A Mother's Obsession
As you all know, Mother's Day is this Sunday.
In honor of this special time of celebrating Mom -- albeit what some consider another contrived Hallmark holiday for the sake of lining the coffers of retailers (especially greeting card companies, florists, candy shops, and spas) -- my personal thoughts drift toward an homage to my own dear departed mother's lifelong obsession.
Yes, Dear Hearts, it goes without saying that my father, my siblings, and I were number one in her heart.
But we are not the obsession to which I refer.
Next to her family, my mother's fascination with our hair traveled well beyond the typical parental concern over simple cleanliness and grooming.
I cannot tell you how many childhood Saturday nights my sister and I sat through the ritual of setting our hair (in brush rollers no less) so our crowning glory would be perfect for church the next day. Heaven help us if we removed said rollers in the morning and brushed it out on our own!
Nay! Mom had to be the one to style our mops as well.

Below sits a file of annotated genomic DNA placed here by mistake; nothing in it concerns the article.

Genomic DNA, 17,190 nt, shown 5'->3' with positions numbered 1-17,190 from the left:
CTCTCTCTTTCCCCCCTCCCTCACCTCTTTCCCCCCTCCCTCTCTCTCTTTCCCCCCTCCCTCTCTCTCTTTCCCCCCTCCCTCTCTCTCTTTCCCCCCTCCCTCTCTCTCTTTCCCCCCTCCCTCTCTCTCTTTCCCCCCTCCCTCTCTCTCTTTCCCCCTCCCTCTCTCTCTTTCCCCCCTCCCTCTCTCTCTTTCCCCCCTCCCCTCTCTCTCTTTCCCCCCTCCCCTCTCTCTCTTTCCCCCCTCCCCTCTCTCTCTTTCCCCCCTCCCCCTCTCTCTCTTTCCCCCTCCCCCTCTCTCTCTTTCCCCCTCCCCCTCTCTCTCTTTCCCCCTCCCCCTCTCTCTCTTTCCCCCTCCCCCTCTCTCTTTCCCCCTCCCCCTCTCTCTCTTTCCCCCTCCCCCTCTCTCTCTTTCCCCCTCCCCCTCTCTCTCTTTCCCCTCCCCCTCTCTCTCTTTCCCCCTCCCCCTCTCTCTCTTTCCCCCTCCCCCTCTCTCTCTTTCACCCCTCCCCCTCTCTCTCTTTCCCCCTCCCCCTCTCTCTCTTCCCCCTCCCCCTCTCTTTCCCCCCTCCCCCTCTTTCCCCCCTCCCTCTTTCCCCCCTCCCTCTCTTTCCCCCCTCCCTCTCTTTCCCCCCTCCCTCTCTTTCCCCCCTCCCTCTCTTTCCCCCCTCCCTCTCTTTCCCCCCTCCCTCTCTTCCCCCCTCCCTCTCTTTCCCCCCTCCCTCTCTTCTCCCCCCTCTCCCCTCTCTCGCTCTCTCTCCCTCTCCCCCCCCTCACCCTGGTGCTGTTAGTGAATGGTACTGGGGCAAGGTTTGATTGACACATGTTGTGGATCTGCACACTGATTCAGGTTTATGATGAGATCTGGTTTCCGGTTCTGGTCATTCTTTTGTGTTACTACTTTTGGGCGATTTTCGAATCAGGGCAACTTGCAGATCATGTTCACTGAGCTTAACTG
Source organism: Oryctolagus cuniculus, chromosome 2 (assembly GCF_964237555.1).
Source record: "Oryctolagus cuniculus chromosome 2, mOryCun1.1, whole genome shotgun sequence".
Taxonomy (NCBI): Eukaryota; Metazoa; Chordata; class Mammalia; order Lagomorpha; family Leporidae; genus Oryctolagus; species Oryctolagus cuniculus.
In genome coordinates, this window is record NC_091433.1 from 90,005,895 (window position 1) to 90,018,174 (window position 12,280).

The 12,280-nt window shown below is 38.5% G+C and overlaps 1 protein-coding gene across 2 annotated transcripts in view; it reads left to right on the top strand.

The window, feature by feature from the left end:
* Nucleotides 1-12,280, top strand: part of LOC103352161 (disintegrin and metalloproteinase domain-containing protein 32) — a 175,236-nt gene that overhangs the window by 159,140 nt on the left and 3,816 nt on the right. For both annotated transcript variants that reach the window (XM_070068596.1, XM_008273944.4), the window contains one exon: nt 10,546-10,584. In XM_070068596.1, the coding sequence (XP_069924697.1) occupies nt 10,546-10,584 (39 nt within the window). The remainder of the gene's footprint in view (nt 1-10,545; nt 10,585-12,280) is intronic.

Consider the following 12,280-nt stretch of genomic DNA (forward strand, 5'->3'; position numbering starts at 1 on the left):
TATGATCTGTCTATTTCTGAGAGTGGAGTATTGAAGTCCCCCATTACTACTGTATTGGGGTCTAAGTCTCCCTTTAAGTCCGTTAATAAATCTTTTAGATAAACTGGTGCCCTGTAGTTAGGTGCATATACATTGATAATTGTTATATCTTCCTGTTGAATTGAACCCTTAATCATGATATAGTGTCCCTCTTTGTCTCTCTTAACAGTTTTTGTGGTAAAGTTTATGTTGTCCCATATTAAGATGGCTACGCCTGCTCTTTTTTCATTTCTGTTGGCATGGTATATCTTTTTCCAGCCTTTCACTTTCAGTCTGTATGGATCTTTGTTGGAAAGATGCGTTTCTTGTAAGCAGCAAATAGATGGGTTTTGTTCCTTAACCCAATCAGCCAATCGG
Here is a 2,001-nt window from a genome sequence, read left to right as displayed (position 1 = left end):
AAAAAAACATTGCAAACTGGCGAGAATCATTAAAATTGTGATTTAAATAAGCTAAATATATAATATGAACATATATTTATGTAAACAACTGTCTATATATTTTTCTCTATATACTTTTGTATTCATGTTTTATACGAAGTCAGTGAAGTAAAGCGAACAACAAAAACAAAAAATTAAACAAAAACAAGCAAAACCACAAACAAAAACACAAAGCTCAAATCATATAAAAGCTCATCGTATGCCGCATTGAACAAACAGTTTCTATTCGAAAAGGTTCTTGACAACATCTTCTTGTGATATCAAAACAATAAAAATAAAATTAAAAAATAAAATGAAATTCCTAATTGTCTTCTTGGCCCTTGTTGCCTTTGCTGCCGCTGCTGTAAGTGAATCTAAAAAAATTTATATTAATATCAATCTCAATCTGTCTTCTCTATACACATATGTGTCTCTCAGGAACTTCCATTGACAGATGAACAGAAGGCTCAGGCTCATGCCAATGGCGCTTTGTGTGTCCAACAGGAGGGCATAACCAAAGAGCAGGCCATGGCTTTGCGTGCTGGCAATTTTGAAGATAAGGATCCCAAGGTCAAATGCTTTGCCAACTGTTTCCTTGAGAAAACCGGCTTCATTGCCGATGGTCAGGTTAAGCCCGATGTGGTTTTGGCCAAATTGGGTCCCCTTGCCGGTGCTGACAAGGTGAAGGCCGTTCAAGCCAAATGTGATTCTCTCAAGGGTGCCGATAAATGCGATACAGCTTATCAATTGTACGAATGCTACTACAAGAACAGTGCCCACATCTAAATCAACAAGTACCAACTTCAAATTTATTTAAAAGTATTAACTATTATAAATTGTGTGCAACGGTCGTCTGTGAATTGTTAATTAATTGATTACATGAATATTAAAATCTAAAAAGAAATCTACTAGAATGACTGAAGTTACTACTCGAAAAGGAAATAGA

My sister's hair was thick, long, blonde, and could be shaped or braided into all sorts of lovely creations. Not only that, it would actually stay that way for most of the day!
Not mine. It was a disastrous pile of a dishwater brown tangled mess; and since I was much more tomboyish as a youngster, it usually resembled that of a bird nest fail.
But did Mom give up?
You guessed it. She turned my unruly mane into her personal pet project. She permed, cut, brushed (more like yanked), curled, braided, you-name-it, my crazy 'do. However, even if she managed to tame it into some semblance of a passable coiffure, I was doing well if it survived the ten minute drive to church.
My brothers did not escape her enthusiasm. Although they were not required to sit through a lengthy beauty parlor session, she would not stand for anything less than a razor sharp side part and every hair in place. They usually sported a buzz cut in summer and Mom was a steadfast overlord of the clipper action as my Dad mowed away at their little noggins.